The pace of mergers and acquisitions among life brokerage agencies has been ticking up in recent years. Much of the M&A activity is being fueled by private equity firms that see in the independent distributors promising investment opportunities.
For a growing number of producers, a key question is whether the injection of outside capital is a good thing, notably in respect to two issues: (1) the training and support they can expect to receive from private equity-backed firms; and (2) how their compensation might be impacted.
From where I sit, private equity’s growing involvement in distribution has, on balance, been a positive development, in part because they’re experimenting with new business models that can bring efficiencies, economies of scale and innovation to the wholesaling space.
Good examples of such forwarding-thinking experimentation — not in all cases private equity-backed, but nonetheless excellent case studies in the sort of innovation that can be expected from private equity’s growing role in distribution — were featured at the opening general session of NAILBA 34, the 2015 annual meeting of the The National Association of Independent Life Brokerage Agencies, being held in Orlando Nov. 19-21. The gathering brought together a panel to explore new models that are developing in the wholesaling distribution arena.
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For a growing number of BGAs, the winning formula is to offer best-in-class training and support. James Wong of Partners Advantage Insurance Services said independent producers are increasingly looking for online education they can access via a desktop PC or mobile device, including podcasts, webinars, and videos.
It isn’t just traditional life agents and brokers that want virtual instruction. Wong noted there’s also growing demand among advisors in “adjacent” distribution channels, including registered investment advisors, those dually registered with RIAs and broker-dealers, as well as bank-employed advisors.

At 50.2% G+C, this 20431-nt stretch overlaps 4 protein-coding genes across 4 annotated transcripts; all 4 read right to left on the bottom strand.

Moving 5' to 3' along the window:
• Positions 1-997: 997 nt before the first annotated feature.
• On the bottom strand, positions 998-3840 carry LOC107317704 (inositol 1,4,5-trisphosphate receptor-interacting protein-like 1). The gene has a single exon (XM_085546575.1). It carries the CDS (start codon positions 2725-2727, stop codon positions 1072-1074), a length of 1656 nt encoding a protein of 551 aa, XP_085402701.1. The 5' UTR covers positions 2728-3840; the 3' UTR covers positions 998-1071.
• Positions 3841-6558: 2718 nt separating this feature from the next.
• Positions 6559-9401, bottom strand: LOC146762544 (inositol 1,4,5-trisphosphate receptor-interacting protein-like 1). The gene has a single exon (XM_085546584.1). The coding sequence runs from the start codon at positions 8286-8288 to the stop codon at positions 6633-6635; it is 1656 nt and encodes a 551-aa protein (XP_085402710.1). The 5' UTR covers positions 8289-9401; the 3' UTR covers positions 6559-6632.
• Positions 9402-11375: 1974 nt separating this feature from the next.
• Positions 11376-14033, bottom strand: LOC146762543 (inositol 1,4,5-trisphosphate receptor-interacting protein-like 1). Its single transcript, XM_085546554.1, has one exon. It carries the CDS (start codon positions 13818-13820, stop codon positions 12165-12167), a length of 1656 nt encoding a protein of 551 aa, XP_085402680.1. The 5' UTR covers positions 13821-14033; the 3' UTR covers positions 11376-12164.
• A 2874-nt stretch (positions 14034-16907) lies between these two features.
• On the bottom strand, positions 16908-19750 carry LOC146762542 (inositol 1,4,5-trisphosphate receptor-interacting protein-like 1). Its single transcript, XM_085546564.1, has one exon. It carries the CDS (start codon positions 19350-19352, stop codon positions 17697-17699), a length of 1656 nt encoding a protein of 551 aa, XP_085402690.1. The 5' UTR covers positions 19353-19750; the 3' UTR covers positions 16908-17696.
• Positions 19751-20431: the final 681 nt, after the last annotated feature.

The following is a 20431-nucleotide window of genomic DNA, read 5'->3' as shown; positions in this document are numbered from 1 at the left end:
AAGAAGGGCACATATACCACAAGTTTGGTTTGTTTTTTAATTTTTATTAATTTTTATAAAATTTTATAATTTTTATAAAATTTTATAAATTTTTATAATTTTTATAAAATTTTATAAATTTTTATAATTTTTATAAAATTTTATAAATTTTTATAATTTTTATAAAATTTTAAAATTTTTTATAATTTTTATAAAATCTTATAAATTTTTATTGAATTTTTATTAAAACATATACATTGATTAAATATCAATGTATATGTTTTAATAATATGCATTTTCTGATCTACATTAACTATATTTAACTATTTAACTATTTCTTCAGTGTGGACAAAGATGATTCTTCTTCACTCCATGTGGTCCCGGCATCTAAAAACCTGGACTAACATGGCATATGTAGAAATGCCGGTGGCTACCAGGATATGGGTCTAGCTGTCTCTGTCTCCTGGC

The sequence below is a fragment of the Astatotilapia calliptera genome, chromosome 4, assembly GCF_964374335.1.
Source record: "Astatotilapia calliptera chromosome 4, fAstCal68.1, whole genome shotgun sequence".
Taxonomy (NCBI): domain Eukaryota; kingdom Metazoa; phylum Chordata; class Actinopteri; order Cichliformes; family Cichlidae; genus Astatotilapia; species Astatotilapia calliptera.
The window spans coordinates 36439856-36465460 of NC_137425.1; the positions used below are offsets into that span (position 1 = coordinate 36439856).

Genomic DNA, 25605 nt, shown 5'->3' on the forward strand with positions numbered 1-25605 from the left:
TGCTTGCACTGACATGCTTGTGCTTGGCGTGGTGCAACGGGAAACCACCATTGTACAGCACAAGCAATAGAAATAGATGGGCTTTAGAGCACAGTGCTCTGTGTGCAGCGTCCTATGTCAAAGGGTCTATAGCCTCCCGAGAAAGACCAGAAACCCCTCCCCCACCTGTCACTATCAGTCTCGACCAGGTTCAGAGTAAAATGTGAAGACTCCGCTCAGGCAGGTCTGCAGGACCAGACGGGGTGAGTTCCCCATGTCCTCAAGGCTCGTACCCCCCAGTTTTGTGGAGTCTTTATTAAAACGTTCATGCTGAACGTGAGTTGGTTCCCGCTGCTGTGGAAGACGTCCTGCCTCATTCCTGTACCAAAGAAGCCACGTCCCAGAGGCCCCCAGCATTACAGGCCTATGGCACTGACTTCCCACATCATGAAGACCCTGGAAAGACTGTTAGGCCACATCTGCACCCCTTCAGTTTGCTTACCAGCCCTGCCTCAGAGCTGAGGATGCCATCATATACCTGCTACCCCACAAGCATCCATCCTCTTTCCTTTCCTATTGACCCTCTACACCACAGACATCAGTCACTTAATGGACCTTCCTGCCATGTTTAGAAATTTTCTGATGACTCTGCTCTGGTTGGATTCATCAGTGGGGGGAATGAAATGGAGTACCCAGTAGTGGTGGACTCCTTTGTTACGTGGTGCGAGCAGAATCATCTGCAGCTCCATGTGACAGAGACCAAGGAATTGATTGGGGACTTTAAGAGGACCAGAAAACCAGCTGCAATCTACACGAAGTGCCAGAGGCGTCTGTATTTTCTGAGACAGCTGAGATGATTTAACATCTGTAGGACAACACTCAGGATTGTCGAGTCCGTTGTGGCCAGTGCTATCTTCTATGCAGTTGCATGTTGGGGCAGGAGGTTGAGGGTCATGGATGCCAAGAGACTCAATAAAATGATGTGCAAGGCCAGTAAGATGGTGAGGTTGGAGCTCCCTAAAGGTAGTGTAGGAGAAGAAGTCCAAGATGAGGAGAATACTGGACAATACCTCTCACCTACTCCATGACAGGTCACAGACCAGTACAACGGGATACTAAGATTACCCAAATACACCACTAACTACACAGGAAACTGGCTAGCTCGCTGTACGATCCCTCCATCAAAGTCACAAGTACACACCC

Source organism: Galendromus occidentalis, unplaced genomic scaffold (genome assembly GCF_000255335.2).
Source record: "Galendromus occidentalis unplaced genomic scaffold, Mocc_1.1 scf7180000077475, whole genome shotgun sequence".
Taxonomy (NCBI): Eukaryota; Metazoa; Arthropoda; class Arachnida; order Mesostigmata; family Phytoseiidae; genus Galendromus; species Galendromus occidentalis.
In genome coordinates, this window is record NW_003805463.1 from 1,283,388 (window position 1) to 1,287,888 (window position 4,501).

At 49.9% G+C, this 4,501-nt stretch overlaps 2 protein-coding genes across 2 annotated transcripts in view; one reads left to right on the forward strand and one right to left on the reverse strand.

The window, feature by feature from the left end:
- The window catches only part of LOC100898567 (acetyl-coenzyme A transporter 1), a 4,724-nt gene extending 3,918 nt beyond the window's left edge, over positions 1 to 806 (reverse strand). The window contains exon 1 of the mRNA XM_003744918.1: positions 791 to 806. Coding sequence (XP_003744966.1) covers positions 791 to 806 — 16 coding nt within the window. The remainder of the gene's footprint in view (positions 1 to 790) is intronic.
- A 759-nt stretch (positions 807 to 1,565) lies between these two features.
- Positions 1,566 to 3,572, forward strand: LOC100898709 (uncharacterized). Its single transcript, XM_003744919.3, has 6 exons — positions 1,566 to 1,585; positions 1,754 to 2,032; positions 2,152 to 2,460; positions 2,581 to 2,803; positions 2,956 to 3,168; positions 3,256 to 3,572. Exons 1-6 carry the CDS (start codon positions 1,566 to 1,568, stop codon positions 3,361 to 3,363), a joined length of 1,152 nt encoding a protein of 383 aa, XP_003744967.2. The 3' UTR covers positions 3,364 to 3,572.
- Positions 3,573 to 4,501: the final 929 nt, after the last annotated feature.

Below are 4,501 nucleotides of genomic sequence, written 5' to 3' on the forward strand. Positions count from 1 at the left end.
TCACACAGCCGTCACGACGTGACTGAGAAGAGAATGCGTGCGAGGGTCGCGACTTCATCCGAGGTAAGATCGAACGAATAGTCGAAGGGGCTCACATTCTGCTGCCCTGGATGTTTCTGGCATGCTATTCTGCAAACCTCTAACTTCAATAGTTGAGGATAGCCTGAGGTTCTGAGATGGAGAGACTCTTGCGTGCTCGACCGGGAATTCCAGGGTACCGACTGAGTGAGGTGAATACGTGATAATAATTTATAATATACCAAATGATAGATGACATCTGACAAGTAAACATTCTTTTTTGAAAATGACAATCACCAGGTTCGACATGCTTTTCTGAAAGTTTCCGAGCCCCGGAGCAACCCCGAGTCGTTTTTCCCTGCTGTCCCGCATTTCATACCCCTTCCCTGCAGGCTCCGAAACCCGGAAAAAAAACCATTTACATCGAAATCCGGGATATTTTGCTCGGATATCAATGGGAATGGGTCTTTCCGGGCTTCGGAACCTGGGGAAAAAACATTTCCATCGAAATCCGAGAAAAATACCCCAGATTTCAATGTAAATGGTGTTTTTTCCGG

In addition to to online training tools, Partners Advantage, a national marketing organization, avails its customers (both wholesalers and independent producers) of marketing programs, sales tools and a dedicated case manager and marketer.
The use of technology can also be a competitive advantage for agencies looking to service independent producers efficiently in other ways: processing policy applications electronically, generating leads and availing agents and brokers of cutting-edge sales management tools. Ryan Pinney of Pinney Insurance Center said the return on the investment achieved through technology automation has benefited not only its direct marketing arm, but also producers affiliated with its traditional brokerage channel.
Another way to add value in distribution is to offer services tailored to niche segments of the producer world. Larry Herman, president of Herman Agency Inc., said his company now caters to high-end RIAs and P&C shops, private banks, family offices, and firms specializing in group benefits. Each of these companies, he noted, enjoy trusting, established relationships with wealthier clients. That lets Herman devote less of his agency’s resources to assisting producers in closing sales and more to post-sale plan implementation work.
Of which there’s a lot. Given the high-net worth clientele, much time and labor is needed for advanced planning: deciding on the right policy, establishing a suitable trust for wealth transfer purposes or instituting a buy-agreement for a business owner.
Herman Agency’s expertise is a competitive advantage for the firm. Producers who otherwise would face difficulties offering advance planning to the high net worth are often willing to forgo higher-paying commissions at other brokerage agencies to leverage Herman’s niche support services.
Herman’s business model boasts another advantage over that of conventional BGAs: the ability to simplify and streamline the organization. With fewer people on staff, fewer managers are needed to oversee them. There’s also, he says, less “office politics” and on-the-job stress.